Reflection Point: Icons
Ever had anyone complain to you about how people only notice the things that haven’t been done? That people only notice when things go wrong?
It’s totally true.
Modern life is filled with millions of conveniences — products and services designed to help the user accomplish their tasks quicker, easier, and with less effort. Since they exist solely to ease processes and aid in tasks, we only really think about these conveniences when they fail — when they make life harder rather than easier.
Now, while symbols aren’t exactly a convenience, and certainly not modern, they play a big part in improving accessibility and usability. Symbols represent and convey ideas, creating universally acknowledged meanings that can be accessed by anyone with that knowledge. They’re also things we don’t really pay attention to until they don’t work.
Icons are, theoretically, easier to understand than symbols, because while symbols are arbitrary shapes that convey a learned meaning, icons are shapes that have a connection to the signified object they represent.
The operative word is “theoretically”: in theory, it should make icons easier to understand, but in practice, icons can be very confusing, as they don’t picture exactly what they represent. When there are no labels attached to the icons, the interpretation of the relationship between a picture and its meaning can get very fuzzy.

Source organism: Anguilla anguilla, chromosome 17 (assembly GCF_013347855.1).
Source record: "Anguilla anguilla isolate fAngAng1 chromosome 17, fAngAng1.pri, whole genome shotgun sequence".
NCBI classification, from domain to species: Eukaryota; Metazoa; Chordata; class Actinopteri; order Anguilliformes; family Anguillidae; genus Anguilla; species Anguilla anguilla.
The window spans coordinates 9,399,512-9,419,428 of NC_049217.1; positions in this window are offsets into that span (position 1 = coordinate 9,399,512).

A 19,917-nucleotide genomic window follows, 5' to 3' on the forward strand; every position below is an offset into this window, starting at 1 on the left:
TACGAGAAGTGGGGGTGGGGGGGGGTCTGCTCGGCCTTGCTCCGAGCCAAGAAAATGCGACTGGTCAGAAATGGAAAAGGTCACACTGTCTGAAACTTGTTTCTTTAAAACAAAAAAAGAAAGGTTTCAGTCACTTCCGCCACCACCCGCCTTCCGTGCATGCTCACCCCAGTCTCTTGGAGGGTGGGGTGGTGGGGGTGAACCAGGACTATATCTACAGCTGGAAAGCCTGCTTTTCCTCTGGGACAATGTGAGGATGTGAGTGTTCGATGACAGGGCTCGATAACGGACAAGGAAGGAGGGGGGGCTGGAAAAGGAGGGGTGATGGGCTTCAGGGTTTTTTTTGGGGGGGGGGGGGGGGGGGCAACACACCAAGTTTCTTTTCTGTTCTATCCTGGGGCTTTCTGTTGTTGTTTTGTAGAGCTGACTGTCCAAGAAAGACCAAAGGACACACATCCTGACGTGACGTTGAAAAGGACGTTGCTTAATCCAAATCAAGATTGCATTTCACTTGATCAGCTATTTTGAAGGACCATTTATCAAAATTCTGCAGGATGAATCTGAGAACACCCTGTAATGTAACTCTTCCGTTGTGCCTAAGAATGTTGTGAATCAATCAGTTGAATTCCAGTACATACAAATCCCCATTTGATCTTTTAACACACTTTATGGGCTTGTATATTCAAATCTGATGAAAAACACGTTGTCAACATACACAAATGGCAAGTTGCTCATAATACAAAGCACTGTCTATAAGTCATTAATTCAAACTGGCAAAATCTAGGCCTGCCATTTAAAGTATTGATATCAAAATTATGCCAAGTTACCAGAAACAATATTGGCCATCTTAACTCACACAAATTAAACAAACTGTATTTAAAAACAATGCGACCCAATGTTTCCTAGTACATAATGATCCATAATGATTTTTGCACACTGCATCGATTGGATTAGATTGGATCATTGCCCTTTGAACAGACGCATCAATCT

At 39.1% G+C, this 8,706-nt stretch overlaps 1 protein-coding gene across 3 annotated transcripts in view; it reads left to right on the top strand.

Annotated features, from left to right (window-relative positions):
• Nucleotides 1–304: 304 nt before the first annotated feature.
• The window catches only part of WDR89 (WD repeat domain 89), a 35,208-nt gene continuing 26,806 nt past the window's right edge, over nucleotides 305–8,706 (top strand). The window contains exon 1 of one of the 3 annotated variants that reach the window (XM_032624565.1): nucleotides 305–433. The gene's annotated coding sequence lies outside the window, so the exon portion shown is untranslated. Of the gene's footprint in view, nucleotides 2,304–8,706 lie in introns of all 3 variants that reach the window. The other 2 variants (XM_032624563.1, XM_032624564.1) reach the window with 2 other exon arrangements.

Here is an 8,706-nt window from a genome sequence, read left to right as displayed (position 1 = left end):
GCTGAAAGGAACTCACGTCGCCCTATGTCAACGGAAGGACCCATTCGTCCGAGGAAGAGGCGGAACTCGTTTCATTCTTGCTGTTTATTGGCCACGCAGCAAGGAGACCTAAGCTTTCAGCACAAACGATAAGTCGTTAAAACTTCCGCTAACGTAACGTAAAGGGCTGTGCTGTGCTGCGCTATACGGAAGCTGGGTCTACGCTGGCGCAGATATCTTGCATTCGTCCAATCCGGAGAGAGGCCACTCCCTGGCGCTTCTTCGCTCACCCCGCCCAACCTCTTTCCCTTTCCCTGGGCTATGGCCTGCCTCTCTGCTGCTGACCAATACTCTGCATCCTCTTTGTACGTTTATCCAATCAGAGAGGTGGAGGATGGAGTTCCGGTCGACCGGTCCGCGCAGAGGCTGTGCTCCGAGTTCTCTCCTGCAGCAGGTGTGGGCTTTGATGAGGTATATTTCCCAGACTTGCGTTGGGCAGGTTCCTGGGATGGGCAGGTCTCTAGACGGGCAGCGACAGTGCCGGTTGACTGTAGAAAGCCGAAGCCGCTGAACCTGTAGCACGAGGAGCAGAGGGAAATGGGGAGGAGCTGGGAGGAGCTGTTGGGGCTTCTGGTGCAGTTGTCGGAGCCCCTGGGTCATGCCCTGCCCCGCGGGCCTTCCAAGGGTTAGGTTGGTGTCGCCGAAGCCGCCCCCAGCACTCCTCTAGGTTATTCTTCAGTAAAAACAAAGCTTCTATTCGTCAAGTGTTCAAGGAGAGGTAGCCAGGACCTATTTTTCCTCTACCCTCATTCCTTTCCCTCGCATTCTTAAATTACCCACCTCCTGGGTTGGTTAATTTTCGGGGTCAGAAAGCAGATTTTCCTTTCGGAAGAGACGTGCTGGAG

Case in point: Washing Icons
Every young person doing laundry on their own for the first time knows the struggle of trying to understand the infamous washing icons.
While their shapes are supposed to indicate their meanings, they’re nearly impossible to interpret correctly without a guide.
For example, see the photo “Washing cycle symbols” above. Even with the context of knowing they represent cycles, they’re not exactly intuitive.
The first one isn’t so hard — if you’re at all familiar with these kinds of symbols, you might guess that the first one means “machine wash.” Knowing that, the second one may not be too hard to figure out either — “hand wash.” The third seems pretty straightforward — “don’t wash.” But what about the fourth? If you’ve learned its meaning, you’ll know it means “dry clean only,” but would you ever guess that’s what it meant from its shape? And would you be able to figure out what the second and third icons meant without knowing the meaning of the first?
And the dryer icons aren’t any easier to interpret.
However, once learned, these icons are pretty helpful when you’re not sure how to clean your new sweater and the tags inside the sweater show you a circle with an X through it.
The bottom line is that while they’re not always that easy to figure out, symbols and icons are an invaluable alternative to language when it comes to communicating important information.
(Also, designing icons must not be an easy job.)